“Two bills are currently vying for attention in the state House of Representatives: HB 1813, which expands computer science education through a grant program, and HB 1445, which proposes using computer science courses to satisfy college world language requirements.” …

“The problem in Washington, he [Seattle-based Code.org co-founder and CEO Hadi Partovi] adds, ‘isn’t that computer science doesn’t satisfy graduation requirements. That was a problem in 2013, and we solved that by allowing (computer science) to count as math or science. The problem today is that computer science isn’t even being taught in the majority of schools.’”  …

“The non-profit Code.org has dealt with similar matters in the past. Almost exactly a year ago it argued on its blog that, ‘Computer science is not a foreign language.’”


Blog post by Dr. Michele Anciaux Aoki,
Member of WAFLT (Washington Association for Language Teaching), and
ACTFL American Council on the Teaching of Foreign Languages, and
NADSFL (National Association for District Supervisors for Language), and
Associate Member of  NCSSFL (National Council of State Supervisors for Language)

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Early Language Learning is a good idea, but not at 10 minutes/day

Continuing to review a bill introduced this session in the Washington State Legislature, “Using computer sciences to satisfy world language college admission requirements” (HB 1445 – 2015-16 http://apps.leg.wa.gov/billinfo/summary.aspx?year=2015&bill=1445), I’d like to say a few words about another interesting provision in the substitute version from February 18. This one give a nod to the benefits (and costs) of offering language instruction in a language other than English in grades 1 to 8. (Presumably, this would leave high school students free to pursue computer science classes in place of beginning world language courses.)

“The office of the superintendent of public instruction shall conduct a study to assess the implication of adding ten minutes of instruction to the school day, as defined in RCW828A.150.203, for grades one through eight for the purpose of learning a world language other than English. The study must address the costs associated with the additional instruction time, the impacts on teachers and districts, the benefits of introducing a world language at a younger age, the anticipated effects of requiring additional curriculum, and any other measures the office of the superintendent of public instruction deems appropriate. The office of the superintendent of public instruction shall report the findings of the study to the legislature by November 1, 2017.”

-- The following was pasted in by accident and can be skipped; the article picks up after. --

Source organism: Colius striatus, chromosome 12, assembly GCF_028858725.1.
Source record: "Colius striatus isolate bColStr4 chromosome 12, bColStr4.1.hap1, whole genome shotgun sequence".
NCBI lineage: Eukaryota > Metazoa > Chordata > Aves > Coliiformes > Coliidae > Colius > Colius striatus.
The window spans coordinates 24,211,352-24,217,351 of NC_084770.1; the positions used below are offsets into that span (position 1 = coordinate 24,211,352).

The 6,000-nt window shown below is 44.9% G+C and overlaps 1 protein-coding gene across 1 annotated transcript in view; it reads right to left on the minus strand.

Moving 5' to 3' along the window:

This provision is indeed interesting since the office of superintendent of public instruction (OSPI) already spent time researching options for early language learning when “Providing experiences in science, social studies, arts, health and physical education, and a world language other than English” became part of the requirements for state-funded full-day kindergartens. (See: http://apps.leg.wa.gov/RCW/default.aspx?cite=28A.150.315.) The OSPI resources can be downloaded at: http://www.k12.wa.us/WorldLanguages/WorldLanguageExperiences.aspx.

Learning a language for 10 minutes a day is not the path to developing language proficiency — whether it’s for one year or eight. But, let’s hear what students themselves have to say about that…


Blog post by Dr. Michele Anciaux Aoki,
Member of WAFLT (Washington Association for Language Teaching), and
ACTFL American Council on the Teaching of Foreign Languages, and
NADSFL (National Association for District Supervisors for Language), and
Associate Member of  NCSSFL (National Council of State Supervisors for Language)

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Competency-Based Credits for World Languages is a good idea, but we already have them

It is not unusual for bills in the Legislature to experience modifications as they progress through their journey to a vote. In the case of a bill this session in the Washington State Legislature, “Using computer sciences to satisfy world language college admission requirements” (HB 1445 – 2015-16 http://apps.leg.wa.gov/billinfo/summary.aspx?year=2015&bill=1445), the substitute version from February 18 includes several interesting additions. These additions do not change the basic intent of the bill (the merits of which I have discussed in an earlier blog post), but they do deserve attention.

One new addition is the provision that the “student achievement council shall study and include in the report to the legislature required in this section what elements a world language competency-based assessment would need to include in order to successfully measure a student’s ability to proficiently read, write, and speak a world language other than English. The world language competency-based assessment should be designed with the intention that high school students could meet college academic distribution requirements for admission purposes into the state universities, regional universities, and the state college, each as defined in RCW 28B.10.016, via a competency-based assessment in lieu of two credits of world language course work in high school.”

Interestingly enough, a state model policy and procedure for awarding Competency-Based Credits in World Languages has already been in place since 2010. In the past five years, several thousand students have been tested and earned one to four Competency-Based Credits for World Languages in a variety of districts around the state. All but a few students who have tested (in more than 50 languages) have been able to satisfy the college admissions requirement of two high school credits of the same world language.

The state model policy and procedure, as well as FAQs from the State Board of Education (SBE) are posted on the Office of Superintendent of Public Instruction website: